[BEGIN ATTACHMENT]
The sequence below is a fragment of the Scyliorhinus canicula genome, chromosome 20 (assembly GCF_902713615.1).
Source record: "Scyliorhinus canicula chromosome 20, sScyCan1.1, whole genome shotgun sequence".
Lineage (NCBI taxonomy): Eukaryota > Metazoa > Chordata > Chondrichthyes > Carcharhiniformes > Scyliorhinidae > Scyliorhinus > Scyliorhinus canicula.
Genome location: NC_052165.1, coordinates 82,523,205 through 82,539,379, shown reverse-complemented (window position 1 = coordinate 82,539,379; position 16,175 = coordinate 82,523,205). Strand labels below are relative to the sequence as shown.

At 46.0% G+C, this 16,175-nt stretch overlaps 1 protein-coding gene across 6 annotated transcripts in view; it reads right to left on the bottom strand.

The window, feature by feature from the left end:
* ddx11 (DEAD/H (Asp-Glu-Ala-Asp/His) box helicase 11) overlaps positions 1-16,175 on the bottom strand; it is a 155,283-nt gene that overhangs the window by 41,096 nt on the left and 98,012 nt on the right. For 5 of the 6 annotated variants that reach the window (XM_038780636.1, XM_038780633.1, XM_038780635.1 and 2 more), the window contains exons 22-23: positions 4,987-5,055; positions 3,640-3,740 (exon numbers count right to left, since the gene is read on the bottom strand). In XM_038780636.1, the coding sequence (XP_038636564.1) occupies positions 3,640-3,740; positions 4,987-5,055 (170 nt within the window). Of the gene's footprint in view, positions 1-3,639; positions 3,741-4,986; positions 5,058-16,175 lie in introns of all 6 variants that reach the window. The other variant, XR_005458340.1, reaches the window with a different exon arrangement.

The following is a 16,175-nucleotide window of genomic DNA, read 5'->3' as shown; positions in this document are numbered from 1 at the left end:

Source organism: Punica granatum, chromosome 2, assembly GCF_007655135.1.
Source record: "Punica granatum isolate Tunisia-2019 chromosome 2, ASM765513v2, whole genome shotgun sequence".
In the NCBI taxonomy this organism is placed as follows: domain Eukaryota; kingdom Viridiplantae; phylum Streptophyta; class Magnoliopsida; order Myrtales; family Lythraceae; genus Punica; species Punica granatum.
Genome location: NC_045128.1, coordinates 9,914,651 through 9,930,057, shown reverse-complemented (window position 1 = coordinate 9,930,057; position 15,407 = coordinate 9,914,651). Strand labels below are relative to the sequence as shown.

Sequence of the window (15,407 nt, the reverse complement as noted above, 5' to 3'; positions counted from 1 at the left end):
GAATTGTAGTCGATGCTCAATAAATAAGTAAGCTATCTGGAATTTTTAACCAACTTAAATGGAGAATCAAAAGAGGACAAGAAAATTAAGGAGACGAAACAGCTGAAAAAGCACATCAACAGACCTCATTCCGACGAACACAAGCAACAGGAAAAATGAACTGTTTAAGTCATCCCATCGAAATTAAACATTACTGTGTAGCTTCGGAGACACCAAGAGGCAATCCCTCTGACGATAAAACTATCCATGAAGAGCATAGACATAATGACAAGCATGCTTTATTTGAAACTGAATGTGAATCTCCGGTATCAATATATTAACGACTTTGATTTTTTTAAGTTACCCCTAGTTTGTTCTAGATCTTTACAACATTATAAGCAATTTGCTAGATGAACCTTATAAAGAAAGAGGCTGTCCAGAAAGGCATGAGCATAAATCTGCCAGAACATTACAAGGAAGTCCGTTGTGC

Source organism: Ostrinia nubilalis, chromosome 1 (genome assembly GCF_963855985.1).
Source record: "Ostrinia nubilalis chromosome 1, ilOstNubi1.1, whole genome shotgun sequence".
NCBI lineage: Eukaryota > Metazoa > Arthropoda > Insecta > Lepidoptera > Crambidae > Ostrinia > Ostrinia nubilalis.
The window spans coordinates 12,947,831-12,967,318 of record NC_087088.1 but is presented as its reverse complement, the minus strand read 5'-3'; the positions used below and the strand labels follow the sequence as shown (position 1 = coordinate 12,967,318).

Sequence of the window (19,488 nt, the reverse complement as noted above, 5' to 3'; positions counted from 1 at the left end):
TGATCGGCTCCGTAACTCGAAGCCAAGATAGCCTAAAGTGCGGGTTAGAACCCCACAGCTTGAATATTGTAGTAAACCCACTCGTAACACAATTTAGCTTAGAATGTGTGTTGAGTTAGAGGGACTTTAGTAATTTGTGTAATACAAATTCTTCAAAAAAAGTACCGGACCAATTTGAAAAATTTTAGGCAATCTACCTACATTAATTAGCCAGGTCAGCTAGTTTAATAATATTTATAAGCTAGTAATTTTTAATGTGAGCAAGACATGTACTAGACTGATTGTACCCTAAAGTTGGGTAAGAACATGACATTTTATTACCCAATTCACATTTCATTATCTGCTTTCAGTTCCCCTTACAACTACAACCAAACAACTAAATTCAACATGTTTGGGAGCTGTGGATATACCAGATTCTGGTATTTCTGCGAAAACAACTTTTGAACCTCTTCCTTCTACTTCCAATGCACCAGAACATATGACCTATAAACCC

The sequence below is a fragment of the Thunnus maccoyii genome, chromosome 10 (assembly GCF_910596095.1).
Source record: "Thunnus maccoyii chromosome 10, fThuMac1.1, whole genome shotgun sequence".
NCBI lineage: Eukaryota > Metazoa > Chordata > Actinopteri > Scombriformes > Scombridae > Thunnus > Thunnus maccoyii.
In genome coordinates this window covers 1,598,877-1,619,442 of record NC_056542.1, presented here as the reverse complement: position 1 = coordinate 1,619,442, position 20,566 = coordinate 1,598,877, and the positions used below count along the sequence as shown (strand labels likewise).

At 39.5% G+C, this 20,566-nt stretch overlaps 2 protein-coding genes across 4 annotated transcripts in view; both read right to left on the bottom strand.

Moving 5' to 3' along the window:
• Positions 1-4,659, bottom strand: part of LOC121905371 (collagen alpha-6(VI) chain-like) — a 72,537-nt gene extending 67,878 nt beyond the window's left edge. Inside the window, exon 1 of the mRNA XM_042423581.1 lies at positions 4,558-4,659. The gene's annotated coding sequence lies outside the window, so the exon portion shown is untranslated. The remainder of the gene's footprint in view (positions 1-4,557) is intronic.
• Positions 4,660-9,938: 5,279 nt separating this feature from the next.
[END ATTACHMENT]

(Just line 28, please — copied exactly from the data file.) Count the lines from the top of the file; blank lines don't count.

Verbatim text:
• Positions 4,660-9,938: 5,279 nt separating this feature from the next.